Forum-Rio Grande Campus

Brian Schenk – Archivist Emeritus Jenna McEachern – Archivist Angie Reeve, Librarian From 1925 to 1975, Austin High School was located at 1212 Rio Grande Avenue. Today that location is the Rio Grande Campus of the Austin Community College. The building had actually been built in 1915 as the John Allan Junior High School. Mr. Allen had made a major contribution to Austin schools in the 1890s, and the new building was constructed to provide additional opprtunities for girls and boys. Special programs in “manual training” and “domestic arts” were offered at the Rio Grande site in the early years.
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The Rio Grande Campus – 50 Years of History
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1:27 pm
November 4, 2009


jsayers

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reprinted from the official student publication The Maroon
Compiled and written by:
Brian Schenk – Archivist Emeritus
Jenna McEachern – Archivist
Angie Reeve, Librarian

From 1925 to 1975, Austin High School was located at 1212 Rio Grande Avenue. Today that location is the Rio Grande Campus of the Austin Community College. The building had actually been built in 1915 as the John Allan Junior High School. Mr. Allen had made a major contribution to Austin schools in the 1890s, and the new building was constructed to provide additional opprtunities for girls and boys. Special programs in “manual training” and “domestic arts” were offered at the Rio Grande site in the early years.

Then, in 1924, everyone understood that the local “high school” had run out of space at its location at 9th and Trinity Streets. This location is now the site of the First Baptist Church. But in 1900, it had become the “Austin High School” and was called “the finest high school in the South”. It filled the entire block between 9th and 10th, Trinity and Neches Streets. And that, in the last years, was too small a space for a high school with a thousand students.

So, during the Thanksgiving Holidays in 1925, the high school students and junior high students packed their books and lunchboxes and headed home. When they went back to school on the next Monday, the high school students went to 12th and Rio Grande, and the Junior High kids went to “Old Red”, the former Austin High at 9th and Trinity. They “traded campuses”. Educational leaders in town thought that there was “more room to expand” at the 12th and Rio Grande site. And then they expanded the Rio Grande site in 1924-25 to provide additional classrooms.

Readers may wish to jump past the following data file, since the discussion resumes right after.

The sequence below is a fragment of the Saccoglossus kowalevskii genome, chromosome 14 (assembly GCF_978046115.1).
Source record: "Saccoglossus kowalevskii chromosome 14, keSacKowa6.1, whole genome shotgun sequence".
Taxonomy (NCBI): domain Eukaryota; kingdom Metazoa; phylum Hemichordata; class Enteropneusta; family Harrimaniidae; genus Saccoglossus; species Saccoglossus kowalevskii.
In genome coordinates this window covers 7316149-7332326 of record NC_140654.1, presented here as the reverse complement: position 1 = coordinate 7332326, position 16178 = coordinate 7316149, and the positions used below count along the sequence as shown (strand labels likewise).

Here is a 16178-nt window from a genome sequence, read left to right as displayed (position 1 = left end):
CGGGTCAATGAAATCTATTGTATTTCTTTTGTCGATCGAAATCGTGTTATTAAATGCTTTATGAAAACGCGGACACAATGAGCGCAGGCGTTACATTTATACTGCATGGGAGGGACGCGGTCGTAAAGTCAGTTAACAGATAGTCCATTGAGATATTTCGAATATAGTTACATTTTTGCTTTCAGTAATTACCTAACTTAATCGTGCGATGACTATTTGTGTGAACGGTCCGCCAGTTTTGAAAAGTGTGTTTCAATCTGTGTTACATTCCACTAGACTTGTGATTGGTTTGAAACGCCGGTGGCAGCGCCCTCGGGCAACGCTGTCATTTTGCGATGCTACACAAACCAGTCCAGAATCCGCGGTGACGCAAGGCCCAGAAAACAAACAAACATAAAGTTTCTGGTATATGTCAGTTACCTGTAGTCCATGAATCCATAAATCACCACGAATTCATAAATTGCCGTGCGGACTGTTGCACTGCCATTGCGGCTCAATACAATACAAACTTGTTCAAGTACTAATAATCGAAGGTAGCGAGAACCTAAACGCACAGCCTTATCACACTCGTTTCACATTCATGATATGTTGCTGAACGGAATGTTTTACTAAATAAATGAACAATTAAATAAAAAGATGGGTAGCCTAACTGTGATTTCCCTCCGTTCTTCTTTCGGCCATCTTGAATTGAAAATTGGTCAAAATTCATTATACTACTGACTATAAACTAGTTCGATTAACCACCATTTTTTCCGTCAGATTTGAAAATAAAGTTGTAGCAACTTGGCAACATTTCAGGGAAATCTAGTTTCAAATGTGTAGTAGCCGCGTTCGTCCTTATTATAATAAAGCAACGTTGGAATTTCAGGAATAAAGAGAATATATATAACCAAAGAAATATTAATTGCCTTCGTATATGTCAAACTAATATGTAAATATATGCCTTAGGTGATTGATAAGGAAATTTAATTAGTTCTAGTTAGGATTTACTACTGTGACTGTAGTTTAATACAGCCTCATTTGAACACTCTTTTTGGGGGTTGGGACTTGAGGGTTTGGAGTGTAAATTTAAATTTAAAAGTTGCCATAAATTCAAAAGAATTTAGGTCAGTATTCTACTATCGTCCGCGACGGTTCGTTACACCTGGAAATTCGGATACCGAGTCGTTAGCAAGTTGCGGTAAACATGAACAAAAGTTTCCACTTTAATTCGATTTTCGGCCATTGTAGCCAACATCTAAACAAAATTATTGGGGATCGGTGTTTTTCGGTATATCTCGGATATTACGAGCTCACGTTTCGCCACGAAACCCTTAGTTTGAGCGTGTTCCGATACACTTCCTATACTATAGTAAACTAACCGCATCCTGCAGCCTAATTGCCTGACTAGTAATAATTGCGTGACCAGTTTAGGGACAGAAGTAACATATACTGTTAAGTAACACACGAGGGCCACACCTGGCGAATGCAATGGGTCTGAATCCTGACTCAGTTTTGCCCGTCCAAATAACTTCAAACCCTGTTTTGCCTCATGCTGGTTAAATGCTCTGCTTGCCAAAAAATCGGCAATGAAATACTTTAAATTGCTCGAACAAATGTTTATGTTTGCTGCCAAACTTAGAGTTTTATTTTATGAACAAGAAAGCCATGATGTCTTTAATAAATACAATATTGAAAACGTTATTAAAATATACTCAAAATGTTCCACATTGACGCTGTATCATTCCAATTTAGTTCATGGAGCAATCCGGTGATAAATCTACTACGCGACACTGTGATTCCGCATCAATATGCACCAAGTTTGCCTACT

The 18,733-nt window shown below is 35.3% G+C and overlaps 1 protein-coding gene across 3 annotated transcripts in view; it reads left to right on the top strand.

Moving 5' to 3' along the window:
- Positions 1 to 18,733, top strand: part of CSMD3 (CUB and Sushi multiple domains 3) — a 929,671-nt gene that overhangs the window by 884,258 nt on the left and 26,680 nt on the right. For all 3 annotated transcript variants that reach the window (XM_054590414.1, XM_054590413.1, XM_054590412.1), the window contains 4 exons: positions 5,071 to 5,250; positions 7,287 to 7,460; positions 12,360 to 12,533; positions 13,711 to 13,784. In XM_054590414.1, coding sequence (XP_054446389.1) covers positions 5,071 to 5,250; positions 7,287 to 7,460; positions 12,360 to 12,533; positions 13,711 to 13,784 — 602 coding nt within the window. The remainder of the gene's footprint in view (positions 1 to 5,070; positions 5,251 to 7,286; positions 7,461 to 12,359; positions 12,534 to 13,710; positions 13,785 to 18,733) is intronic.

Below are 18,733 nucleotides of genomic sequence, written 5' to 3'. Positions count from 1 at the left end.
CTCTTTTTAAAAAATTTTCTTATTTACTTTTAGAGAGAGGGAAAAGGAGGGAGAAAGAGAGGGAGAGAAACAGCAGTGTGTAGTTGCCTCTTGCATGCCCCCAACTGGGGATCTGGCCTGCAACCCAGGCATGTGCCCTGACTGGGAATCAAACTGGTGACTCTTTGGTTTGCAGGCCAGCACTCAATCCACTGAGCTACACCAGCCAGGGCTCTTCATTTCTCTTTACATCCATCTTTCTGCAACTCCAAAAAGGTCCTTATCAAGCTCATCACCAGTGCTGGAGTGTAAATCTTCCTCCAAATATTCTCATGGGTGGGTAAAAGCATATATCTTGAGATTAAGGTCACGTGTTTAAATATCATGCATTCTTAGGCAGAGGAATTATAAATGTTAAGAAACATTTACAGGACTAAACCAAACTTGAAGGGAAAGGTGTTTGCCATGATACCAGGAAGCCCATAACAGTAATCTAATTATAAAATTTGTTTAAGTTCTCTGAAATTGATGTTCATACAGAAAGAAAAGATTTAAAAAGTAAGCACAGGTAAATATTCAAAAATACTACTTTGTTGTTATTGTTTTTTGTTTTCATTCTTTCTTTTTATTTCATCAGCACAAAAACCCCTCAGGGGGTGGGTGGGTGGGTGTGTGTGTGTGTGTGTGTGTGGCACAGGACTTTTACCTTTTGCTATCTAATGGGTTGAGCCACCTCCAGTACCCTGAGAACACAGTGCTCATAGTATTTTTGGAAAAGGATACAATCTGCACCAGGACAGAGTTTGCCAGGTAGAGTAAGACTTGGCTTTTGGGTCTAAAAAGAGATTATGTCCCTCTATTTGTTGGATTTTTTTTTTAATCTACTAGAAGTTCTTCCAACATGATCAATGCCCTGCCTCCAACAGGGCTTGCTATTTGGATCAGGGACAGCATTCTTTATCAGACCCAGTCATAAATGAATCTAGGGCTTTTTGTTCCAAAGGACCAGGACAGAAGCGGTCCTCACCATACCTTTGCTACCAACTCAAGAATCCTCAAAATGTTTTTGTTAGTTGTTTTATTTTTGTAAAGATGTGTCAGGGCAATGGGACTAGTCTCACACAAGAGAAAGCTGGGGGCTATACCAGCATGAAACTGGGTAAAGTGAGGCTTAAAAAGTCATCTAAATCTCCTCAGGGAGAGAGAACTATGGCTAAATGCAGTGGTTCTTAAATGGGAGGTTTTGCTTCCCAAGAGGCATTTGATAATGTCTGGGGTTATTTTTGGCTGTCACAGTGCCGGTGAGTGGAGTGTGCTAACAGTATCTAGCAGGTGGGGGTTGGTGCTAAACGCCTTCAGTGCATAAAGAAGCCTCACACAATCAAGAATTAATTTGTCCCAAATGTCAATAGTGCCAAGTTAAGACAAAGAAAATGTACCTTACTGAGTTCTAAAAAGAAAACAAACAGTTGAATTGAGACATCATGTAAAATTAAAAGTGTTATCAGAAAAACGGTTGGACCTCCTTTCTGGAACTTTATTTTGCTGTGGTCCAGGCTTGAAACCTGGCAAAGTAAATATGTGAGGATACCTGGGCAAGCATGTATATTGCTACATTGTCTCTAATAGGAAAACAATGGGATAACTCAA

And so it became Austin High for fifty years. In 1929 they built a “real gym” across West Avenue (behind the school), and in 1939 they built the “Annex” of 24 additional classrooms on the north side of the original building. A new Band Hall was also constructed in 1939 and a “tunnel” was built under West Avenue. The “tunnel” was provided so students could safely cross “busy West Avenue” to reach the Band Hall and Gym. And of course, the House Park athletic fields were “just down the hill” from the campus.

As the city grew, school population reached 3000 at Austin High by 1951 and the Board of Education decided to build two additional schools – north and south. A. N. McCallum High School was built just south of Koenig Lane on the north edge of the city, and William B., Travis High School was built on the south side of town on East Oltorf Street. The city was split into THREE high school districts, and Austin High’s population dropped to about 1200 in 1953-54. African American students continued to attend a newly build Anderson High School on the east side of the city.

As time passed, parking problems became obvious at the Rio Grande campus. There wasn’t enough street parking around the school and that problem never got better. The building got older. Some major renovations, including air conditioning, were added in 1967.

Those who went to school at 12th and Rio Grande thought of their school as “’Austin High” of course. But because there were three other high schools in Austin – McCallum, Travis, and Anderson High for African Americans, the Board of Education renamed our school “Stephen F. Austin High School”, honoring the man for whom the city was named.

By 1970 it was obvious that something had to be done. The building was 45 years old. Parking was a mess. We needed new science labs. The cafeteria was cramped. It was time to replace the building or move.

And the Board of Education decided to move.

But the move needed to be near the city center, so the school could serve as “the belt buckle of the city’s desegregation efforts”. Out of four choices, the site at 1715 West First Street was chosen. And, after a lawsuit about whether A. J. Zilker’s donation of park land could be used for a school, construction began in 1973 and the first day of school at the Lakeside Campus was August 25, 1975..


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